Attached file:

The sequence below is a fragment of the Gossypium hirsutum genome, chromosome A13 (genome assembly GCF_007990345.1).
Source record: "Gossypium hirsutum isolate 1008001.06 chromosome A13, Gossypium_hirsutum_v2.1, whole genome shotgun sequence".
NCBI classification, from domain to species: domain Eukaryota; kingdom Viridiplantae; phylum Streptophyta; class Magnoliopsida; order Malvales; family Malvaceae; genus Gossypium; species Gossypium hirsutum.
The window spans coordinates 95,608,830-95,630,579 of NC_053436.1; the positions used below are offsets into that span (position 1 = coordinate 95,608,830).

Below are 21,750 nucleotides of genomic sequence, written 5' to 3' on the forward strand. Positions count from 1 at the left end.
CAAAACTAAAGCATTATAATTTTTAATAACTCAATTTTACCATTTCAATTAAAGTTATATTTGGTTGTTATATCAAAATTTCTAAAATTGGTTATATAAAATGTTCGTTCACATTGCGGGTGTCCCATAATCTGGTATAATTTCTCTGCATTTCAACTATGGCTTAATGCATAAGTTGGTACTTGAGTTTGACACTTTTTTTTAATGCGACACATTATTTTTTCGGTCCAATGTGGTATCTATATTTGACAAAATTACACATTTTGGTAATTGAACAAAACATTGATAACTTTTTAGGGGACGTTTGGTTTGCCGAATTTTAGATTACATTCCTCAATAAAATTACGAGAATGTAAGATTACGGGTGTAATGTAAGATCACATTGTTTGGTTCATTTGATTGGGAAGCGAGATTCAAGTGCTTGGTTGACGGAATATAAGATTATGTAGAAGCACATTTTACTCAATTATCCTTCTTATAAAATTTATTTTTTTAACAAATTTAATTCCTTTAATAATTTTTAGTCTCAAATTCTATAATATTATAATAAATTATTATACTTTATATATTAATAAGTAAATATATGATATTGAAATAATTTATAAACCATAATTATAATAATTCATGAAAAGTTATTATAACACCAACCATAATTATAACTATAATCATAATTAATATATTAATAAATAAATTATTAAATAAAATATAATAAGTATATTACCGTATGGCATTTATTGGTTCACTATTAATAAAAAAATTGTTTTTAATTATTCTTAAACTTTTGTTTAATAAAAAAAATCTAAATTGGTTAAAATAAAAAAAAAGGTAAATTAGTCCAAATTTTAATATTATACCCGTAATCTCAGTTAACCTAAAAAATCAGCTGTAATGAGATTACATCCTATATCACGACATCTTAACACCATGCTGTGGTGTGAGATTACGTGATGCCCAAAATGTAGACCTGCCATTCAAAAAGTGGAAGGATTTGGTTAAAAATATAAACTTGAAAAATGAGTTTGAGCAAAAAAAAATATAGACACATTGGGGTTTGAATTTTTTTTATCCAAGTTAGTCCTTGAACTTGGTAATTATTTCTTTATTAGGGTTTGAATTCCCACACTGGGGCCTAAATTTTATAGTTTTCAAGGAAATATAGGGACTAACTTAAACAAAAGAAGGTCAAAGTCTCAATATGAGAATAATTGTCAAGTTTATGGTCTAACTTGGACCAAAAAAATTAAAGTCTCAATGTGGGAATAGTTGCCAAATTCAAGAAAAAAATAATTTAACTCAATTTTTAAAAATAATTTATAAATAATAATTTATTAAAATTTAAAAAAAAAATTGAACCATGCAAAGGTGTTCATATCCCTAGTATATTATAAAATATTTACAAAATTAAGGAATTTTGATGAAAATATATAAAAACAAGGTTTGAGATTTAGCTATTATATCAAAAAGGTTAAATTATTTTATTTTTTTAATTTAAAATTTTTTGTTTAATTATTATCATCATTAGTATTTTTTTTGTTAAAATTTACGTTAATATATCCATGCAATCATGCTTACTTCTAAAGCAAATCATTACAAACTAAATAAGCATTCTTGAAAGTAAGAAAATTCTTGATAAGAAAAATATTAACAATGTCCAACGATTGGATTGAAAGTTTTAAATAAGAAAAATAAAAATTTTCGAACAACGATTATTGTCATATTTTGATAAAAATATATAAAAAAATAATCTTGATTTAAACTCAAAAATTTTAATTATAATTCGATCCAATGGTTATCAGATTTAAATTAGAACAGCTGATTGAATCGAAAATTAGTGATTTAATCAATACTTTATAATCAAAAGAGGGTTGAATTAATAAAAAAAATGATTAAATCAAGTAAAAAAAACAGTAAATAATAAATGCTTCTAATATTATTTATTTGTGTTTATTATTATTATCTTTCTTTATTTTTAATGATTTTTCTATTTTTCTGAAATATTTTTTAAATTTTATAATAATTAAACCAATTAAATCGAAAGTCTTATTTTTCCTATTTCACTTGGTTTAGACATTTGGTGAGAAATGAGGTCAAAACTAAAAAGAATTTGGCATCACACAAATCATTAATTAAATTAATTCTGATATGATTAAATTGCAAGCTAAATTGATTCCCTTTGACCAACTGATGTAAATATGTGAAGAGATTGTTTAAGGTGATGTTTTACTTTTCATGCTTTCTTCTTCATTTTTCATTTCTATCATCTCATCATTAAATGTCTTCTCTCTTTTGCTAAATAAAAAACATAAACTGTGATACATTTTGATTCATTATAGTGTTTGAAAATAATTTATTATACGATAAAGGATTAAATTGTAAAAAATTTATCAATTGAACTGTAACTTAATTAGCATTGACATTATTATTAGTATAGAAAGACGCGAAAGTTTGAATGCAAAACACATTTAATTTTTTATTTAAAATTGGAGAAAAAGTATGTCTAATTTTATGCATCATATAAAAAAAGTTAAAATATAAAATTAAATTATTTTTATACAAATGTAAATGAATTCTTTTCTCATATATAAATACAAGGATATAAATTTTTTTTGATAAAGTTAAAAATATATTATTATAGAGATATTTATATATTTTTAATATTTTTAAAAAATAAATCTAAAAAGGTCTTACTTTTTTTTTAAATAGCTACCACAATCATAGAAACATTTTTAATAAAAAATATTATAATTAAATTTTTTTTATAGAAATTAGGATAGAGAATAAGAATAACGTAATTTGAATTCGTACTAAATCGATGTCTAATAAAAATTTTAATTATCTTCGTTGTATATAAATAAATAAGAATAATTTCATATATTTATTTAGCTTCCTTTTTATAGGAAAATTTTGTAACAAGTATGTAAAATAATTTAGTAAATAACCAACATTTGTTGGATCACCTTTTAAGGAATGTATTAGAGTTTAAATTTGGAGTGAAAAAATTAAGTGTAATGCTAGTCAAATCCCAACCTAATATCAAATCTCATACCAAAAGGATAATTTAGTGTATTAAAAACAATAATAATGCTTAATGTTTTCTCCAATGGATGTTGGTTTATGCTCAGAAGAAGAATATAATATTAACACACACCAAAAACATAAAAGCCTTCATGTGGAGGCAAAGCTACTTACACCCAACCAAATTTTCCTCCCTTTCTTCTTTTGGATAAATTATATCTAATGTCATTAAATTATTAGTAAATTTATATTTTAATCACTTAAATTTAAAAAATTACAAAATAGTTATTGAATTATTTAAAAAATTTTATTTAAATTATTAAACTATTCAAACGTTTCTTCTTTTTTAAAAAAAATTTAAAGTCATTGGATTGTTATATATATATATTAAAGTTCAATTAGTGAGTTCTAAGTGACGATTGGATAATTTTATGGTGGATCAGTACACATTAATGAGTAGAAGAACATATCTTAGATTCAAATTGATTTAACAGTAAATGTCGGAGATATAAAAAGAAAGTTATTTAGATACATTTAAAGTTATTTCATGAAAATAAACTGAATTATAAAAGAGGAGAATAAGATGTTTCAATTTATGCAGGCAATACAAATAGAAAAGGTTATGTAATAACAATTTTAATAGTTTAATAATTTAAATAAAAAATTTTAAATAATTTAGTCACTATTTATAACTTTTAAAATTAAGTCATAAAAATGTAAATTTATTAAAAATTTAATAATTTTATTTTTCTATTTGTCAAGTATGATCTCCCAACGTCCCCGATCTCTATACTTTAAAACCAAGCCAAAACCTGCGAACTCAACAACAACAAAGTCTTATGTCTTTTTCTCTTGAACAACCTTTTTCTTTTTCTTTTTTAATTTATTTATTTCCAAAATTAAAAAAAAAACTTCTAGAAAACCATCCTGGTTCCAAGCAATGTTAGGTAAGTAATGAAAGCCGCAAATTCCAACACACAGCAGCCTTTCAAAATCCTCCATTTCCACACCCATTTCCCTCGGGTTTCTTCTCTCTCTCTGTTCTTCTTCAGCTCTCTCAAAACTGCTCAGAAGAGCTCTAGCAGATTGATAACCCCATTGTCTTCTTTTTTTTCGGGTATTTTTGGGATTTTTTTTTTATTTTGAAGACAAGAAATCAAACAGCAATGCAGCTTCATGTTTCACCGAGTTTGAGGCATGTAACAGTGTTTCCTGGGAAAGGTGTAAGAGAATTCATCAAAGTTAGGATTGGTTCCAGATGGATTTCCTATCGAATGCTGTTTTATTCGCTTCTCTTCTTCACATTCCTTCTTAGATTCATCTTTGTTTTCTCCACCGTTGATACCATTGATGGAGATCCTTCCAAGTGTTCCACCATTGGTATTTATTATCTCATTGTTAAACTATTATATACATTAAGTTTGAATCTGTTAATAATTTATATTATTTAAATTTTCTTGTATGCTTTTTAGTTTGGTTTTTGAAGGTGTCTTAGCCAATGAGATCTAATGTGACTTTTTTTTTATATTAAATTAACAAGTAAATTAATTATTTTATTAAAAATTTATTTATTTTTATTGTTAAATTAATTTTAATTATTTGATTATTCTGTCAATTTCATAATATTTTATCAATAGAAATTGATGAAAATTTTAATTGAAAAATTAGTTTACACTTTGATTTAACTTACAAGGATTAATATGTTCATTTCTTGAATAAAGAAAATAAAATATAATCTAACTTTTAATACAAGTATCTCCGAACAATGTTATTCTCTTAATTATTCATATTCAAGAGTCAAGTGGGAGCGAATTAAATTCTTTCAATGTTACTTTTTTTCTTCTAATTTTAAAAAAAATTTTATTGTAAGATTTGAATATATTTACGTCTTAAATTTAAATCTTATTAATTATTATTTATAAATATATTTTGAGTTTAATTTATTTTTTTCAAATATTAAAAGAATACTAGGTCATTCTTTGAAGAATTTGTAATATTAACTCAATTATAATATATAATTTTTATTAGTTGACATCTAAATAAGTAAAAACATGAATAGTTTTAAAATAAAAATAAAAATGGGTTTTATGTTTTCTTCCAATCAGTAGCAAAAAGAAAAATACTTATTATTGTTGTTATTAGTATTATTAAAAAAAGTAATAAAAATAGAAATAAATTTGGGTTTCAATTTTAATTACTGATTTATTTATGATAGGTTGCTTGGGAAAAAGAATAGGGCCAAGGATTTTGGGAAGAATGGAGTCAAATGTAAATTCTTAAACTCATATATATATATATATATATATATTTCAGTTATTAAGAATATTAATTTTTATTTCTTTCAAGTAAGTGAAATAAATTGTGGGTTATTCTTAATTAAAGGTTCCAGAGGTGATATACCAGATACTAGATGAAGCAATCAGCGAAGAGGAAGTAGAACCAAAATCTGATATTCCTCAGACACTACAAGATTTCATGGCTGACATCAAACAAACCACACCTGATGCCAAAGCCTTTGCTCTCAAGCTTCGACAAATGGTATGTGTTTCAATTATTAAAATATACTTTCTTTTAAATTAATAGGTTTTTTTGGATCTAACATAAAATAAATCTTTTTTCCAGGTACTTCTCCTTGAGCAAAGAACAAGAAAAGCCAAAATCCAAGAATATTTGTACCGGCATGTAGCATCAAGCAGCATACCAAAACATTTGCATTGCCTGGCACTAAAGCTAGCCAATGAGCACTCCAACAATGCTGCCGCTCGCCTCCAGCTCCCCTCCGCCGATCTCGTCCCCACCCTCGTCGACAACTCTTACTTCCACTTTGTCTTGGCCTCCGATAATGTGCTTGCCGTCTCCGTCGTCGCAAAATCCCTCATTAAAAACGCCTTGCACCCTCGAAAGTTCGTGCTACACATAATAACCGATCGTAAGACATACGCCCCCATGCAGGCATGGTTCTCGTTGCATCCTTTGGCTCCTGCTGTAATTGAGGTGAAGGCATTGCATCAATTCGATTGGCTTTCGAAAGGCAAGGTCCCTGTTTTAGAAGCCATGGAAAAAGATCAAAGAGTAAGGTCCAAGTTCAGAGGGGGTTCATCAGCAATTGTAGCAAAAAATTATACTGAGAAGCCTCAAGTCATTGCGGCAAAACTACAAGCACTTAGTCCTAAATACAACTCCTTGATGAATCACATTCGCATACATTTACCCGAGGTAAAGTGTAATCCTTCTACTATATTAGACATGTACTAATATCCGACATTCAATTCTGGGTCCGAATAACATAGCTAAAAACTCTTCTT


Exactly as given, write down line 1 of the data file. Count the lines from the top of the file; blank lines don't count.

The sequence below is a fragment of the Gossypium hirsutum genome, chromosome A13 (genome assembly GCF_007990345.1).